• “There were a good variety of tempos and the average tempo wasn’t too fast.” The other day someone told me they were happy we’d started playing more “mid tempo” songs. First of all, backhanded compliments are pretty douchy. Second of all someone else came up to me and told me they thought the same set was too slow. This happens at pretty much every dance – not everyone’s going to be happy with the tempos on any given night of dancing whether it’s a band or a DJ. The idea is to make the majority of people at each skill level happy. If you’re not digging the tempos one night, it might be you and not the band. That said, some bands only do play fast and slow songs. If you want to present your opinion, unless you know the band leader personally, share it with the organizer. However, if you’re going to go that route, you need to share your opinion every time, good, bad, or mediocre. People most often are willing to speak up when they don’t like something, but just take it for granted when they do. When organizers only hear the negative feedback then we end up with a DJed scene because they figure people just don’t like live bands.

• “I didn’t like it ’cause the songs all sounded the same”- It’s good for a band to vary their style subtly within the repertoire however every band has their own individual voice and that’s going to add cohesion to their sound. If a band comes out and just plays head tunes all night, well I find that pretty boring too, but don’t expect a band to come out and sound like 10 of your other favorite bands that a DJ plays in a row. I’ve never heard a great dancer complain that a band played all the same style of music all night. It’s always novice dancers who make this complaint because they don’t have enough skill to hear the more subtle variations in style that the band IS making.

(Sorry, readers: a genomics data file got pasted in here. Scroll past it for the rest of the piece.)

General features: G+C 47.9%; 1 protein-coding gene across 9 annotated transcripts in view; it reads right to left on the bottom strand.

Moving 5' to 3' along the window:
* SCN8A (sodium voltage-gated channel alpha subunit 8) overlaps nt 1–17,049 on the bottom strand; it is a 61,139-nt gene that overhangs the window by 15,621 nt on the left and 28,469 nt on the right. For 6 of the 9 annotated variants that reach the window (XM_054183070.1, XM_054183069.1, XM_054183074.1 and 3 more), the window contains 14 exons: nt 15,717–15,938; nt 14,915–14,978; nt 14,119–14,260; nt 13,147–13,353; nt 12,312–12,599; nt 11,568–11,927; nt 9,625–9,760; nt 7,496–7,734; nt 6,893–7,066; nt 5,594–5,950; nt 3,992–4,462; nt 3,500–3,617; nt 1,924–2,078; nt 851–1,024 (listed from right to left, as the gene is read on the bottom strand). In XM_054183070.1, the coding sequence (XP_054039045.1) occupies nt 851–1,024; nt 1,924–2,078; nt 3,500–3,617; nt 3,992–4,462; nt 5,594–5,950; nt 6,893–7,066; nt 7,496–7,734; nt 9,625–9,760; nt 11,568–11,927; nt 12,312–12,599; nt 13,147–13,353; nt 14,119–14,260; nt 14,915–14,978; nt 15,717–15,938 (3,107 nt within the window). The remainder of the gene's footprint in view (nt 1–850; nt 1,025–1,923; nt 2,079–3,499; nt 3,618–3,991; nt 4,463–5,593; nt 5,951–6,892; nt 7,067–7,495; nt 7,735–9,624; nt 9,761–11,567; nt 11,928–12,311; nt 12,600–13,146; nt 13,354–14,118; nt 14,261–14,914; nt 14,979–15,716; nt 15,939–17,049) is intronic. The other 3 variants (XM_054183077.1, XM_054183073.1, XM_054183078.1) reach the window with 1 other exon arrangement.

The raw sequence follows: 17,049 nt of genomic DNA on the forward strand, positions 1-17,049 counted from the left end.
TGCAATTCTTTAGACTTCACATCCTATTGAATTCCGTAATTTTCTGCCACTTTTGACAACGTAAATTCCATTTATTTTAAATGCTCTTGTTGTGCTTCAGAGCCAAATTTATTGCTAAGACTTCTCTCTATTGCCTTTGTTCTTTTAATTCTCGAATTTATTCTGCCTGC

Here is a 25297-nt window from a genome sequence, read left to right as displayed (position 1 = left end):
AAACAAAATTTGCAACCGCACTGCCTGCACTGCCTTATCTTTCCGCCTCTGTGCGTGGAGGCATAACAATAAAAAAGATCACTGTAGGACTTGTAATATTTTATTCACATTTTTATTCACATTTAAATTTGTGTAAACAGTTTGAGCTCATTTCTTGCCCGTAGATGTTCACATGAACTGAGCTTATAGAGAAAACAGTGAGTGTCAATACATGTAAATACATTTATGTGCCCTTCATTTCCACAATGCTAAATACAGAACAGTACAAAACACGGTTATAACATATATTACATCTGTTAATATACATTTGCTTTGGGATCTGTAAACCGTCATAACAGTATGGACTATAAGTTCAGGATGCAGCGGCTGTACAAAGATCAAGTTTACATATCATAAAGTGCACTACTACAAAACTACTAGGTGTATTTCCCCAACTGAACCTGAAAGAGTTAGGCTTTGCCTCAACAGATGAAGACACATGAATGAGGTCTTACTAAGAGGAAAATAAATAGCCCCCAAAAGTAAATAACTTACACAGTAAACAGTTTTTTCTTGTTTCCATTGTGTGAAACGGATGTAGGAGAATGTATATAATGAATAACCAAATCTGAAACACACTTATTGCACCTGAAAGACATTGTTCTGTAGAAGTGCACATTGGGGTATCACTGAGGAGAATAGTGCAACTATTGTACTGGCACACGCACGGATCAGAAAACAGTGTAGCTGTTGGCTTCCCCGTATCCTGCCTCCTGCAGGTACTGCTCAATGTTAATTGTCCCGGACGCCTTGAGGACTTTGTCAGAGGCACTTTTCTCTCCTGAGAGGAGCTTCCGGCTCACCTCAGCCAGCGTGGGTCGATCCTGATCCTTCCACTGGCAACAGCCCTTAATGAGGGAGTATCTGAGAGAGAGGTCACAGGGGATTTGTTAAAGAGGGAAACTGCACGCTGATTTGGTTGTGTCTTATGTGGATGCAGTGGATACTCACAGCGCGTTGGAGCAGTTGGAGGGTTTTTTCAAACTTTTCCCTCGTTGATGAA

• “The band took forever between songs.” Some bands, many bands, take too long. They also mumble into the mic between tunes. If you’re gonna talk to people, talk TO them for a reason and make sure they can understand you, but don’t just do it to cover your lack of preparedness for the show. However, with a DJ the time is too short between songs. It’s a social dance, so be social, chat with someone. Your lack of social skills does not constitute a band leader’s crisis. That’s one of the reasons I feel like a DJed dance is really just a practice session. Practice sessions are where you’re just there to practice dancing. Social dances are for listening to the music, interacting with others, and dancing.